“Between the conception
And the creation
Between the emotion
And the response
Falls the Shadow”
— T.S. Eliot, “Life Is Very Long”
. . . or, in the case of a 13-year-old Las Vegas, N.M., boy, it is very short. Last summer, the young teen and several friends had walked from his semi-rural home, through the balmy darkness to nearby Storrie Lake State Park. The park’s lake — just over a thousand acres and shallow — nevertheless has long been a popular summer attraction for locals.
In low-income, mostly desert-y New Mexico, almost any accumulation of water larger than a mud puddle is likely to draw overflow crowds on summer weekends. Storrie Lake is no exception, although its shallow depth (often less than 15 feet) doesn’t allow much in the way of motorized boating.
The boys swam 40 yards from shore through beds of weeds and underwater brush. When the teenager didn’t surface, his panicked friends frantically called for help.
In New Mexico, water searches quickly hit the radar screen of the State Police (NMSP) Dive Team. The divers, numbering fewer than 20 in all, are experienced underwater searchers. The team — stationed across the state — uses dive boats, underwater sonar, high-tech gear. Every possible advantage can be important in waters where you can’t see your hand in front of your face.
New Mexico’s rivers and lakes tend to be murky, sediment-filled, often polluted. During a recent river search near Albuquerque, our K9 handlers counted something like 20 shopping carts, multiple truck tire carcasses, assorted mattresses and a couple of microwave ovens — representing the amazing array of detritus the city’s contributes each year to the state’s major waterway, the Rio Grande.
New Mexico offers great green chile. It does not offer even a faint facsimile of Oahu’s Hanauma Bay. For state police divers underwater, most searches are tactile, not visual — tethered by lines, groping for anomalies, they walk 360-degree blind circles on a lake bottom’s treacherous footing. Cadaver search by Braille. It’s not a job for most.
Two divers were in the water, others waiting on their distant boat, when our K9 team arrived for our first-ever water search last summer. After a briefing by the dive team commander, we launched our own craft, a 14-foot jon boat.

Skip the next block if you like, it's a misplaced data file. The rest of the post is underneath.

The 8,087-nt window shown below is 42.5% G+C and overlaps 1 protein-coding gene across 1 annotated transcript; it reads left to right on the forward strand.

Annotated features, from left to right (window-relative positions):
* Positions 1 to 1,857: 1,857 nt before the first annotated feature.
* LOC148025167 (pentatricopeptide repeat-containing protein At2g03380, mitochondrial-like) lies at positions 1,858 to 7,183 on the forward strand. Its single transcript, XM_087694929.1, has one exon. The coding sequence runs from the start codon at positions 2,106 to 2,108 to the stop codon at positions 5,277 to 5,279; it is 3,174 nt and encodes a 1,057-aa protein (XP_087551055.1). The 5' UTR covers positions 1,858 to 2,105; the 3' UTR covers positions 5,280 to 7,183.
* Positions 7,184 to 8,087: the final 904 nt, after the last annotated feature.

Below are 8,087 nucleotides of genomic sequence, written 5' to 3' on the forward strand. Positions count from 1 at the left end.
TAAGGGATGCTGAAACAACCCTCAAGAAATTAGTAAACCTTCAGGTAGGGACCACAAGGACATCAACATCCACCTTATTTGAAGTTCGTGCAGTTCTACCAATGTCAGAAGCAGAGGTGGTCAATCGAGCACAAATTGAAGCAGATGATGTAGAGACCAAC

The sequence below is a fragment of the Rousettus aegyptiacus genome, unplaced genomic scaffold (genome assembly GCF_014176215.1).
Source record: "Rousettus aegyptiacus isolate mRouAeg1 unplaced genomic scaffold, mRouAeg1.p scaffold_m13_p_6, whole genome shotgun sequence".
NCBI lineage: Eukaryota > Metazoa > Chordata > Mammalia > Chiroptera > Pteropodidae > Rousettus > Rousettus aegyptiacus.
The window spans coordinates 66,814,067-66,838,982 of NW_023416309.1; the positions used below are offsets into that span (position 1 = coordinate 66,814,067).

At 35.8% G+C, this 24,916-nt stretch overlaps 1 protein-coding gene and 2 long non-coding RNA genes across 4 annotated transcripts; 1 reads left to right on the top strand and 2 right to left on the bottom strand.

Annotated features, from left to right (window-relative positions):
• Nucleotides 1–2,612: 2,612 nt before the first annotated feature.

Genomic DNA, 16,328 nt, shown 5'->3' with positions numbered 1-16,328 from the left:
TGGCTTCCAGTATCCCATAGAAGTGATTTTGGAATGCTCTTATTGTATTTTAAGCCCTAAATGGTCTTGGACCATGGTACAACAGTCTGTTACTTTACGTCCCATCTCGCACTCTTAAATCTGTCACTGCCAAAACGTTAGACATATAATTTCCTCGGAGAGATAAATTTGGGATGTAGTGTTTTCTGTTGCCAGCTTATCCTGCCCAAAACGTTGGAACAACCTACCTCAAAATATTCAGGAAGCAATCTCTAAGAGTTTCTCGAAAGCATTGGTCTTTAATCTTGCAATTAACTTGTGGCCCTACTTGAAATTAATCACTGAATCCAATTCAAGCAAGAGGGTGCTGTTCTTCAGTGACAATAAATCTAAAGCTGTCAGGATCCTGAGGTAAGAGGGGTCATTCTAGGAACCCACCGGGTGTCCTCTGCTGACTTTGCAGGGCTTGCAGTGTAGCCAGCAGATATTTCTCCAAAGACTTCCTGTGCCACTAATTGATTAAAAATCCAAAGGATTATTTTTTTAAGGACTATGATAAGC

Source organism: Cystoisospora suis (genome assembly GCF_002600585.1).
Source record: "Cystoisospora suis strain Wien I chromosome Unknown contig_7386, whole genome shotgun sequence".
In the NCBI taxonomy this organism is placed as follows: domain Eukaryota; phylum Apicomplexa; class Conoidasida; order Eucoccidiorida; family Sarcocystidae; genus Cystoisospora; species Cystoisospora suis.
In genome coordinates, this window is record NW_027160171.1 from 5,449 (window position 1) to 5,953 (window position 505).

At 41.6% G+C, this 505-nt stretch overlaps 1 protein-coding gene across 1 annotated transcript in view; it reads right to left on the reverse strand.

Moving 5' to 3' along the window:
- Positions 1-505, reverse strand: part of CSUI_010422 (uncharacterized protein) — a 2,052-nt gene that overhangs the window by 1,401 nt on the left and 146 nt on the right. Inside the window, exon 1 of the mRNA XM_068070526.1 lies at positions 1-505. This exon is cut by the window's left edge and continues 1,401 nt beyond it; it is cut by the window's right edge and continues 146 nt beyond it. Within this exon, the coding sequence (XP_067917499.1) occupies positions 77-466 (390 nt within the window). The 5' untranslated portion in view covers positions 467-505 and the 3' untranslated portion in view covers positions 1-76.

Like the dive team, we, too, carry some fairly sophisticated electronics. Top-end GPS transceivers, a depth finder accurate to six inches and ham radios that pick up localized National Weather Service reports. I realize now that I had been developing — despite training that discouraged this — a false sense of security that my electronic tools — if I could remember to keep the batteries charged — could get me out of trouble just about anywhere. I carried this emotional cushion everywhere, I suppose, even when I should have been working instead on better personal skills and clearer vision.
Although none of our K9 handlers realized it at the time, we were soon to learn that water searches are inherently shadowy events. If you don’t find the subject(s), their loved ones and survivors can’t get closure. If you do find subjects, they’re dead. Unlike a lightly dressed man who survived for a week last winter in New Mexico’s snow-covered Gila Mountains, nobody makes it for a week underwater. On this day, the Shadow would fall in a most unusual way.
We returned from our first two hours of searching with our boat. Back on the shore, two-dozen cars — police cruisers, state park pickups and lots of local vehicles were parked haphazardly along the shore.
A small man with short dark hair walked up.
“Hi,” he said. “I’m his step-dad.”
“Hi,” I replied.
“How do you search with the dogs?” he wanted to know. Nearly two-dozen relatives and bystanders were watching us intently from 40 yards away.
I explained what I’d been taught — that water carries human scent much like the wind, and that our dogs were trained to tell us, even in the boat, exactly when they caught it. I pulled my GPS unit out, showed him the lake onscreen and began a basic explanation of how we would triangulate a location based on the dogs’ indications in the boat. He nodded enthusiastically.
“I know about GPS,” he said. “I was a federal prisoner until three weeks ago, and I’ve worn an ankle bracelet for the last year.” Even in his grief, he seemed proud that he understood these tools.
His experience with high-tech gear would take a real turn for the worse the next morning when the dive team found his stepson using underwater sonar. The body was pulled from the shallow, murky water where one of our dogs had shown a lot of interest.
Months later, I still think about the boy, his emotion and the response. What was he thinking that night? Was he showing off for the girls who stood behind on the shore? Did he get cramps? Was he a kid who had been bullied at school, looking to end his life? Was he tangled in the underwater scrub oak?
Our jon boat’s depth finder can’t measure these places where the Shadow fell that night. Maybe he was just unlucky. Maybe the poet was wrong and life isn’t very long at all.